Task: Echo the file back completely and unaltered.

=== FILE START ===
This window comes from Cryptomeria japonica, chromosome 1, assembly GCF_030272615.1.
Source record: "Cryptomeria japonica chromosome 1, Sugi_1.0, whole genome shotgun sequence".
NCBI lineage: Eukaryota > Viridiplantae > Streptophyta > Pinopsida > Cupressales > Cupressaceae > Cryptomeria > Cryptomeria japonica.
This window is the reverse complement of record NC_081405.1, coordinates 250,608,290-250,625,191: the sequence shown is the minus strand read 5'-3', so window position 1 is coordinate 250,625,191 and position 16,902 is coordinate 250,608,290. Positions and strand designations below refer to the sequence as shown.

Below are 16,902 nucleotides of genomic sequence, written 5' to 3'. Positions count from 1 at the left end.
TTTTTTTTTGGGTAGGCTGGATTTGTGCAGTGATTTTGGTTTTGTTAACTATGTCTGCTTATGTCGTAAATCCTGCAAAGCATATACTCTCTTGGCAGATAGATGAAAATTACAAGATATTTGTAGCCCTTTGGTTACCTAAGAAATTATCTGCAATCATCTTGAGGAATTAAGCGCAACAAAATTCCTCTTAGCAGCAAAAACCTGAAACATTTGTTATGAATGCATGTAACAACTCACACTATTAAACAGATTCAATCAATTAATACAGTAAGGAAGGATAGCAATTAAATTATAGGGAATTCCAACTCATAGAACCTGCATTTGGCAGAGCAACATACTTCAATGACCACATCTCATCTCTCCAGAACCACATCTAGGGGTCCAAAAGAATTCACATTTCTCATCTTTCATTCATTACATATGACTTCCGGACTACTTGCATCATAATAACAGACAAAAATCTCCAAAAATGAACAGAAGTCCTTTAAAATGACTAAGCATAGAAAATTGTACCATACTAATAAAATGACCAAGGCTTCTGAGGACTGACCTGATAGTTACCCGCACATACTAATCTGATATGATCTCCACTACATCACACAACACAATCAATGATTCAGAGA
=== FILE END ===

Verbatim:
This window comes from Cryptomeria japonica, chromosome 1, assembly GCF_030272615.1.
Source record: "Cryptomeria japonica chromosome 1, Sugi_1.0, whole genome shotgun sequence".
NCBI lineage: Eukaryota > Viridiplantae > Streptophyta > Pinopsida > Cupressales > Cupressaceae > Cryptomeria > Cryptomeria japonica.
This window is the reverse complement of record NC_081405.1, coordinates 250,608,290-250,625,191: the sequence shown is the minus strand read 5'-3', so window position 1 is coordinate 250,625,191 and position 16,902 is coordinate 250,608,290. Positions and strand designations below refer to the sequence as shown.

Below are 16,902 nucleotides of genomic sequence, written 5' to 3'. Positions count from 1 at the left end.
TTTTTTTTTGGGTAGGCTGGATTTGTGCAGTGATTTTGGTTTTGTTAACTATGTCTGCTTATGTCGTAAATCCTGCAAAGCATATACTCTCTTGGCAGATAGATGAAAATTACAAGATATTTGTAGCCCTTTGGTTACCTAAGAAATTATCTGCAATCATCTTGAGGAATTAAGCGCAACAAAATTCCTCTTAGCAGCAAAAACCTGAAACATTTGTTATGAATGCATGTAACAACTCACACTATTAAACAGATTCAATCAATTAATACAGTAAGGAAGGATAGCAATTAAATTATAGGGAATTCCAACTCATAGAACCTGCATTTGGCAGAGCAACATACTTCAATGACCACATCTCATCTCTCCAGAACCACATCTAGGGGTCCAAAAGAATTCACATTTCTCATCTTTCATTCATTACATATGACTTCCGGACTACTTGCATCATAATAACAGACAAAAATCTCCAAAAATGAACAGAAGTCCTTTAAAATGACTAAGCATAGAAAATTGTACCATACTAATAAAATGACCAAGGCTTCTGAGGACTGACCTGATAGTTACCCGCACATACTAATCTGATATGATCTCCACTACATCACACAACACAATCAATGATTCAGAGA